10 Things You Didn’t Know About Paratransit

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If you’re not familiar with paratransit, you should be.

As a special transportation service for people with disabilities, paratransit is often provided as a supplement to fixed-route bus and rail systems by public transit agencies. These agencies’ paratransit services come in a variety of forms, and vary widely in their degree of flexibility. Without paratransit, however, countless Americans would be left without mobility options and thus stranded and vulnerable to compounding health ailments.

Let’s take a deeper look at how paratransit operates, how it affects the mobility of our country as a whole, and why it is so imperative we make it a viable option. Here are some facts about paratransit that you might not know:

1) Two thirds of transit agencies provide paratransit services

According to APTA, of the 6,804 transit agencies providing public transportation in 2013, 4,583 were non-profit organizations operating demand-response (paratransit) services, primarily for persons with disabilities and senior citizens. 

2) A lot of people use paratransit – more than you think

More than 223 million unlinked passenger trips using paratransit services are recorded each year, serving tens of millions of riders in the United States alone.

3) More vehicles are used for paratransit than any other public transit

More data from APTA: 68,559 vehicles were available for typical peak Paratransit services in 2013, forming the largest fleet of vehicles in all public transportation modes.

4) Contractors account for the vast majority of paratransit operators

APTA reports that nearly 75% of paratransit service is provided by contractors. About 80% of the vehicles operated by contractors are owned by the transit agencies.

5) Paratransit expenditure is a small portion of total transit budgets

The total expenditure on paratransit in 2013 was $5.75 billion; 9.5% of the total expenditure on public transportation.

6) Paratransit riders use the service an average of three times per month

GAO observed that the average number of registered users of ADA paratransit services was 5,831 per transit agency in 2010, while the average number of ADA paratransit trips provided by a transit agency were 184,856 — approximately 32 trips per user, per agency.

7) A paratransit trip costs three times as much as a fixed route for the agency to operate

In 2010, GAO reported that the average fare per trip for ADA paratransit was $2.09 and the average cost to the transit agency per trip was $29.30. The average fare collected for a fixed-route trip was $1.13 and average cost was $8.15, in 2010. Transit agencies cannot base ADA paratransit fares on paratransit costs; fares may not exceed twice the fare that would be charged to an individual paying full fare for a trip of similar length, at a similar time of day on the fixed route. 

8) Paratransit applications hav to be reviewed within 21 days of submission

The Federal Transit Administration requires that if a transit agency has not made a determination of ADA paratransit eligibility by a date 21 days after the submission of an individual’s completed eligibility application, the applicant must be treated as eligible and provided service unless and until the transit agency denies the application.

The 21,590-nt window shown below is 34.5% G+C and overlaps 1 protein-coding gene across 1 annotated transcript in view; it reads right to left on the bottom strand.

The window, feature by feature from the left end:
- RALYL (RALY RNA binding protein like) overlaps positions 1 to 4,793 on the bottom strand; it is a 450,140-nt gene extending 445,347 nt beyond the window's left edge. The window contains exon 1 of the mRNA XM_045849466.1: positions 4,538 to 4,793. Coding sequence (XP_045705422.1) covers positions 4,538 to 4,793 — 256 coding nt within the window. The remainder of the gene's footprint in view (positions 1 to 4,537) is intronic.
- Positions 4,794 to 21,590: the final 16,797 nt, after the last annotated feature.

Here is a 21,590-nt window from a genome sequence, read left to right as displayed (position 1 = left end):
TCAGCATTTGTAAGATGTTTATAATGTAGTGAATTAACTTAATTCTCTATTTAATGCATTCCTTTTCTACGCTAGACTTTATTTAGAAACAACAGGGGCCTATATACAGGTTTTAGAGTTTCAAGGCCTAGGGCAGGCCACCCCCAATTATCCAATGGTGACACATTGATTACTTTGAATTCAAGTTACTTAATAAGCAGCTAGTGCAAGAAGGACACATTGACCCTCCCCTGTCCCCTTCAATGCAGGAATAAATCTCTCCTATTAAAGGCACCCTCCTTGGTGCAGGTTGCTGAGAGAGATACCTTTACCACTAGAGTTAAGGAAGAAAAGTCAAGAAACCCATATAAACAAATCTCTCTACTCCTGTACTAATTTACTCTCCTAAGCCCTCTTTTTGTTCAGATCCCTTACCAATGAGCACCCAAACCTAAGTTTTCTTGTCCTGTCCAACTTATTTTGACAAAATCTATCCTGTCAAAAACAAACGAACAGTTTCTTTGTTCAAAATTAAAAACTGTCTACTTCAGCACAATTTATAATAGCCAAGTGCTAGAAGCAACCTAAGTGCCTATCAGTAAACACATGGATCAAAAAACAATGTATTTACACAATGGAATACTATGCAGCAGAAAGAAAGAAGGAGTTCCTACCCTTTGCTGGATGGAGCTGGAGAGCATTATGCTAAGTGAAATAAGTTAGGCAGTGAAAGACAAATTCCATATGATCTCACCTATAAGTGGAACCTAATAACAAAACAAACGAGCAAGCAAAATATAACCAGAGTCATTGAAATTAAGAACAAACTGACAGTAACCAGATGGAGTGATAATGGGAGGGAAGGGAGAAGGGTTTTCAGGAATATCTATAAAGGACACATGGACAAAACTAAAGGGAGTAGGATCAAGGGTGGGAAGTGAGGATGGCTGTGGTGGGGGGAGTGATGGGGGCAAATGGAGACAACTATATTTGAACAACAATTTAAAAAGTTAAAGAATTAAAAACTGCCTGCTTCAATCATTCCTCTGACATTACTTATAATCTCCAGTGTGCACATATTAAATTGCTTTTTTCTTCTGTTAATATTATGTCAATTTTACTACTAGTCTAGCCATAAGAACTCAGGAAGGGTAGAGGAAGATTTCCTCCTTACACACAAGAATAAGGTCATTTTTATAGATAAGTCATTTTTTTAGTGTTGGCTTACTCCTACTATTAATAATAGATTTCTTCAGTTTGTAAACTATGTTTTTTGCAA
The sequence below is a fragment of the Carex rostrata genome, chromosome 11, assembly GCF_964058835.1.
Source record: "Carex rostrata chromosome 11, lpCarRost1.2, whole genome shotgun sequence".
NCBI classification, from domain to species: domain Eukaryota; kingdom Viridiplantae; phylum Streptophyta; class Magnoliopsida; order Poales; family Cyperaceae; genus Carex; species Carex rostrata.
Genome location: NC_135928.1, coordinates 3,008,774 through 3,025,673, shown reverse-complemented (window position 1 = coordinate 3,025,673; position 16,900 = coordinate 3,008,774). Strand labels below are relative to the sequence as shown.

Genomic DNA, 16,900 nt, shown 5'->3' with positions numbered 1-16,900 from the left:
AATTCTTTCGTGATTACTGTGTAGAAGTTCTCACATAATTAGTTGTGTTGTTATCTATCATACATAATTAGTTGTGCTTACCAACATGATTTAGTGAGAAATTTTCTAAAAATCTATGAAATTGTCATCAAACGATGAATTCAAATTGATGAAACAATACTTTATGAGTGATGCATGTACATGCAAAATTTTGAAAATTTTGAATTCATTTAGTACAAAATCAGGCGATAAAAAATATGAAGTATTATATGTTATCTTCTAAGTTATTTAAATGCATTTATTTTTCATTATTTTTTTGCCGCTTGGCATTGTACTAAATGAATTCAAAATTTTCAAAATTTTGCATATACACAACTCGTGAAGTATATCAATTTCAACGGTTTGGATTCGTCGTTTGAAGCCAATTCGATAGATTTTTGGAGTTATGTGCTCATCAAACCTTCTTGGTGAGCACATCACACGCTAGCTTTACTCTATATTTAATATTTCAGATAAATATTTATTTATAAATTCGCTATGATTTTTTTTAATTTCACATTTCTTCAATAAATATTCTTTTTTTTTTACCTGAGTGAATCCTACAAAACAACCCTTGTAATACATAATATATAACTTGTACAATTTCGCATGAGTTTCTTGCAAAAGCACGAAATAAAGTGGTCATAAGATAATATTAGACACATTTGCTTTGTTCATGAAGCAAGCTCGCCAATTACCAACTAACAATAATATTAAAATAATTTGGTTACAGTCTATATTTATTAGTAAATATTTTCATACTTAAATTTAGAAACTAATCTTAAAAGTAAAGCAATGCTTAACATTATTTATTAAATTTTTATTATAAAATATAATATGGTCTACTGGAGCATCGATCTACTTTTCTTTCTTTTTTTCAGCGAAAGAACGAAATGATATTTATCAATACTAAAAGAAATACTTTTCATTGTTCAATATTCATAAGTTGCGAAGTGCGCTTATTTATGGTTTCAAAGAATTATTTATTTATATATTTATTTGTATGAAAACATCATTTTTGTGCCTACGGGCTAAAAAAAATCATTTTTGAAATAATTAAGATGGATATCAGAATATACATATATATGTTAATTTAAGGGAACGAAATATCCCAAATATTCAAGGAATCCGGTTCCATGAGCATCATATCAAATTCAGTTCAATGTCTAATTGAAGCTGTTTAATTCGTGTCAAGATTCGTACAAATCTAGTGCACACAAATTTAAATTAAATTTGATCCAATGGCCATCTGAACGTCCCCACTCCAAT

9) Over half of paratransit agencies coordinate with other providers

GAO notes that as of 2012, about 59% of transit agencies are coordinating with health and human services providers in order to improve ADA paratransit services or address the expenses of providing service. Also, about 44% of transit agencies are coordinating with other local transit agencies to improve connectivity, including six of the 10 largest transit agencies.

10) Technology is improving paratransit service for millions of riders

According to an article in Metro Magazine, nearly 40% of providers reported adding new technology to their operation in 2014. Of the technologies being implemented, scheduling and dispatch software took the top spot with 53%, while AVL systems and IVR/call systems were the next highest with 30% and 27%, respectively. Camera systems, mobile data terminals, and CNG vehicles comprised some of the “other” category reported by 43%. 

As you can see, paratransit is a vital part of public transportation for thousands of dependent users across the U.S. As technology advances, agencies will have options to improve their service while increasing efficiency and decreasing costs.

At TransLoc, we want to help agencies, dispatchers, and riders solve transit-related problems using technology. Contact us today to learn more about our paratransit options through TransLoc On-Demand!

Resources:

APTA – http://www.apta.com/resources/statistics/Documents/FactBook/2015-APTA-Fact-Book.pdf

GAO – http://www.gao.gov/assets/660/650079.pdf

FTA – https://www.transit.dot.gov/regulations-and-guidance/civil-rights-ada/part-37-transportation-services-individuals-disabilities#sec.37.21

Metro Magazine – http://www.metro-magazine.com/management-operations/article/211907/ridership-sees-steady-increase-travel-training-on-the-rise

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